Talk to any Bucs defensive coach and it’s clear: this staff loves Sean Murphy-Bunting for a plethora of reasons. The most obvious is his talent, as Murphy-Bunting offers a 6-0+ frame with nearly 32-inch arms and 4.42 speed to go with a nearly 42-inch vertical jump. As far as a physical and athletic profile goes for the cornerback position, Murphy-Bunting is the prototype.
SMB is also one of the smartest and more versatile players on the Bucs defense, consistently impressing the coaches with his ability to process information and assignments in the meeting room and communicate them to the rest of the defense. Murphy-Bunting is a vocal leader despite being in just his second season in the NFL, and his ability to play inside and outside gives the Bucs hypothetical flexibility in how they match up with opposing personnel.
Unfortunately, all the hypotheticals and potential outcomes in the world won’t change the fact that Murphy-Bunting has been the weakest link in the Bucs defense all season long, and continued to unravel on Sunday against the Falcons. Murphy-Bunting, playing every snap of the game split almost evenly between the slot and outside, was carved up by Matt Ryan, allowing seven catches on eight targets for 131 yards and two touchdowns. Off-man, press man, zone, safety help, none of it mattered. Murphy-Bunting cannot currently play at the level necessary to be on the field in the NFL.
One of the very worst things you can do as a cornerback is create space for the receiver to work into as a route-runner. This is consistently a major issue for Murphy-Bunting (top of the screen) in off coverage, as he gets into a hasty backpedal way before he needs to, making this the easiest post pattern catch that Russell Gage will have all season.
There’s just no reason for Murphy-Bunting to be getting that much depth, especially knowing he has no help in the middle of the field. The Falcons played a ton of max protect with 2-3 man route combinations, and the Bucs doubled Calvin Ridley to take away Ryan’s top option. All Murphy-Bunting has to do is eliminate the Falcons typical No. 3 receiver, but instead it’s an easy chunk play for Atlanta.
Later in the game, Murphy-Bunting created the same problem for himself.
This is a good route from Calvin Ridley to take Murphy-Bunting inside and open the corner’s hips to the middle-of-the-field, which then forces Murphy-Bunting to speed-turn to stay on top of the route. But it’s also poor technique by Murphy-Bunting, who needs to stay more square at the top of route rather than dramatically open to the middle of the field. His speed-turn isn’t tight either, as the corner can’t even get in position to come close to contesting the throw from Ryan.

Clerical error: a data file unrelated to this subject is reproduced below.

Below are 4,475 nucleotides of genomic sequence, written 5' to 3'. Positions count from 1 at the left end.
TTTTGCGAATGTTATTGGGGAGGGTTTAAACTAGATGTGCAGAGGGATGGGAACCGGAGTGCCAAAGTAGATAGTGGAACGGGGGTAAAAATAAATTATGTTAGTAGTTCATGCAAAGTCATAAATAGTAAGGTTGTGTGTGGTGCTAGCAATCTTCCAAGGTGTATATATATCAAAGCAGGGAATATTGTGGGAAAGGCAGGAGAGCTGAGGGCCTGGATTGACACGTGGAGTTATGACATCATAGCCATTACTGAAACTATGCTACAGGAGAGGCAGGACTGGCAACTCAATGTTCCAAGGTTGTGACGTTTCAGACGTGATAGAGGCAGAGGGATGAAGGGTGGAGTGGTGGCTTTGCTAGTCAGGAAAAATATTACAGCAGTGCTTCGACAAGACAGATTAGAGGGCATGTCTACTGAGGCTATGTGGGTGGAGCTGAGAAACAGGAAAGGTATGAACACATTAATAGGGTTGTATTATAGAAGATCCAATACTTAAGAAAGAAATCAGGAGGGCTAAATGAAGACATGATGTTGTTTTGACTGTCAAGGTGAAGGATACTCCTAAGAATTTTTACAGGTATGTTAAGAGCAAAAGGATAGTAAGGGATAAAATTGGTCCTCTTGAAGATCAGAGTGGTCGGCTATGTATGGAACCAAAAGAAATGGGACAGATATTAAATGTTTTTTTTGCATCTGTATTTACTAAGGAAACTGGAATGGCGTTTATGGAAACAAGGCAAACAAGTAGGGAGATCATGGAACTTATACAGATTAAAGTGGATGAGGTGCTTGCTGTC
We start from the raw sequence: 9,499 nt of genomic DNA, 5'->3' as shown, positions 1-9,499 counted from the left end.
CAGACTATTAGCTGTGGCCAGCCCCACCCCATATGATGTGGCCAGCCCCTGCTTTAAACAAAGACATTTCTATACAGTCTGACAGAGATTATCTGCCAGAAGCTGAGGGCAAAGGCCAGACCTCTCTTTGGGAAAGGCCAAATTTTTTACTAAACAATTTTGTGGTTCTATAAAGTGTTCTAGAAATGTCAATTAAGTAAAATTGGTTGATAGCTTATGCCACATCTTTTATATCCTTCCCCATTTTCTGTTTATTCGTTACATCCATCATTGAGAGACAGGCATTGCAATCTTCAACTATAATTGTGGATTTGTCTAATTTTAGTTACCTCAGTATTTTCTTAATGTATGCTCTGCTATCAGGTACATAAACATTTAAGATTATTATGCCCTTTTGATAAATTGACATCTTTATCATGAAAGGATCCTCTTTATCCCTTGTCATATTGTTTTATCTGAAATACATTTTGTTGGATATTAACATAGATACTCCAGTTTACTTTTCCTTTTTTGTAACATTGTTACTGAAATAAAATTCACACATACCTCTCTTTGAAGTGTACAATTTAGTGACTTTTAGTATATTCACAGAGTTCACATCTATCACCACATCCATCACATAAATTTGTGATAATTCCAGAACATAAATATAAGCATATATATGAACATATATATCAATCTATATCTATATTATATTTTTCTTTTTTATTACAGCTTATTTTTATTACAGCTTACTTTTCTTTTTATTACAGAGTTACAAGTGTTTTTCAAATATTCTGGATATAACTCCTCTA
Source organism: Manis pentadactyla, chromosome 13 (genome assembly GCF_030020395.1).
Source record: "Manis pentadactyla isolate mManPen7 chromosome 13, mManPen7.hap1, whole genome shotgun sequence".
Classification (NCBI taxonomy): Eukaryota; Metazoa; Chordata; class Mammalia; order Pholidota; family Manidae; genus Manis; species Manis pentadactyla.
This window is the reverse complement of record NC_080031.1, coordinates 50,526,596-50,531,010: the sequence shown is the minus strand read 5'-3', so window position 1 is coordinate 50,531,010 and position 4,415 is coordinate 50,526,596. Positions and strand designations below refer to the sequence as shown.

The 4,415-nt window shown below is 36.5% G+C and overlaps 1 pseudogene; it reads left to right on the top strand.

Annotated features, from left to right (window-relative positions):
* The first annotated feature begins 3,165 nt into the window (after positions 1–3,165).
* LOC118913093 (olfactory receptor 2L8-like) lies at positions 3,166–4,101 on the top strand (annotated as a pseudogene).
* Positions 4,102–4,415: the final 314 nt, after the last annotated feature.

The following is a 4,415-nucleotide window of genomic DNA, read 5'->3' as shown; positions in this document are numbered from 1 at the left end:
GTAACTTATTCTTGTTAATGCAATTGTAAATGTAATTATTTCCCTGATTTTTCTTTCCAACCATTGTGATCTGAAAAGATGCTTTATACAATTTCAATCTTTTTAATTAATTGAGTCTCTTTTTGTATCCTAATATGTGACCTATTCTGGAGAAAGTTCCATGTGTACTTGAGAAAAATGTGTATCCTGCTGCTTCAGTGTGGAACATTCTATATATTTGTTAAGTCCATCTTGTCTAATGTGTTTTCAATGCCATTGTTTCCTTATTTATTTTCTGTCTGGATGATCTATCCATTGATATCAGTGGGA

So press-man is the answer, right? After all, Murphy-Bunting’s length and athletic ability suggest a cornerback with all of the traits to match up man-to-man, rather than be left to process and react in space. But the problem is, all the ability in the world doesn’t matter in the NFL if your technique is bad.
When Murphy-Bunting has been given opportunities to play in press-man, he’s consistently lost at the line of scrimmage, putting him in recovery mode early in the rep. I’m sure that cornerback coaches would have more to break down from Murphy-Bunting’s tape, but my two biggest issues are how slow he is to react and how rarely he gets his hands on an opposing receiver at the line of scrimmage.
Press in the slot is tough, as the receiver has a two-way go, and committing too early with your jam can lead to an ugly loss. But Murphy-Bunting doesn’t have to maul Ridley, just stab with the left hand, slow his progress a little bit and open with the receiver to the field. The whole thing is just too easy for the receiver. Murphy-Bunting is beaten so badly, he can’t even get in position to make the tackle after the catch.
In the slot at the bottom of the screen, Gage’s stutter-step freezes Murphy-Bunting and the cornerback fails to get a jam at the line of scrimmage as he gives up another uncontested catch on a crossing route. This is a great release and route by Gage, but some contact off the line of scrimmage and this kind of separation is less likely.
From the trail position, Murphy-Bunting also rarely seems to sense when the receiver’s route is going to break, which ends up putting him further behind by the time the ball arrives. On each of the last two plays, Murphy-Bunting is beaten off the line of scrimmage AND beaten at the top of the route. That’s a consistent flaw in his tape that only adds to the mountain of issues he’s working through in coverage right now.